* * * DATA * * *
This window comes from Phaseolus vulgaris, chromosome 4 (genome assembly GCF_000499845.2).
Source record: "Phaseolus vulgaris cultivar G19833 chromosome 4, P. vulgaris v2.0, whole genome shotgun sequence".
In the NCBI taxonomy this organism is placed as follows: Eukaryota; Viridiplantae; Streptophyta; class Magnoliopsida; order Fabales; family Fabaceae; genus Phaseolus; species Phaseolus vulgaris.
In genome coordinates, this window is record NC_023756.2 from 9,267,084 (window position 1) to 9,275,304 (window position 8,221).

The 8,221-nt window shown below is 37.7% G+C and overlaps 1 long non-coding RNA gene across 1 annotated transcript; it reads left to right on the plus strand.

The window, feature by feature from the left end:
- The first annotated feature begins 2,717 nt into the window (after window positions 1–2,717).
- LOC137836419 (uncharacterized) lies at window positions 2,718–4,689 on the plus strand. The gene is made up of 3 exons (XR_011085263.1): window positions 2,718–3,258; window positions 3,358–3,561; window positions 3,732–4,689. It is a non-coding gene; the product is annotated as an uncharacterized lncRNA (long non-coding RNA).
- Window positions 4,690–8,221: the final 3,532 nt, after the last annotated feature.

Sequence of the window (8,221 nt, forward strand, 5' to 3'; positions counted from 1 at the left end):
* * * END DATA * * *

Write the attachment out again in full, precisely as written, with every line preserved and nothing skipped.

This window comes from Phaseolus vulgaris, chromosome 4 (genome assembly GCF_000499845.2).
Source record: "Phaseolus vulgaris cultivar G19833 chromosome 4, P. vulgaris v2.0, whole genome shotgun sequence".
In the NCBI taxonomy this organism is placed as follows: Eukaryota; Viridiplantae; Streptophyta; class Magnoliopsida; order Fabales; family Fabaceae; genus Phaseolus; species Phaseolus vulgaris.
In genome coordinates, this window is record NC_023756.2 from 9,267,084 (window position 1) to 9,275,304 (window position 8,221).

The 8,221-nt window shown below is 37.7% G+C and overlaps 1 long non-coding RNA gene across 1 annotated transcript; it reads left to right on the plus strand.

The window, feature by feature from the left end:
- The first annotated feature begins 2,717 nt into the window (after window positions 1–2,717).
- LOC137836419 (uncharacterized) lies at window positions 2,718–4,689 on the plus strand. The gene is made up of 3 exons (XR_011085263.1): window positions 2,718–3,258; window positions 3,358–3,561; window positions 3,732–4,689. It is a non-coding gene; the product is annotated as an uncharacterized lncRNA (long non-coding RNA).
- Window positions 4,690–8,221: the final 3,532 nt, after the last annotated feature.

Sequence of the window (8,221 nt, forward strand, 5' to 3'; positions counted from 1 at the left end):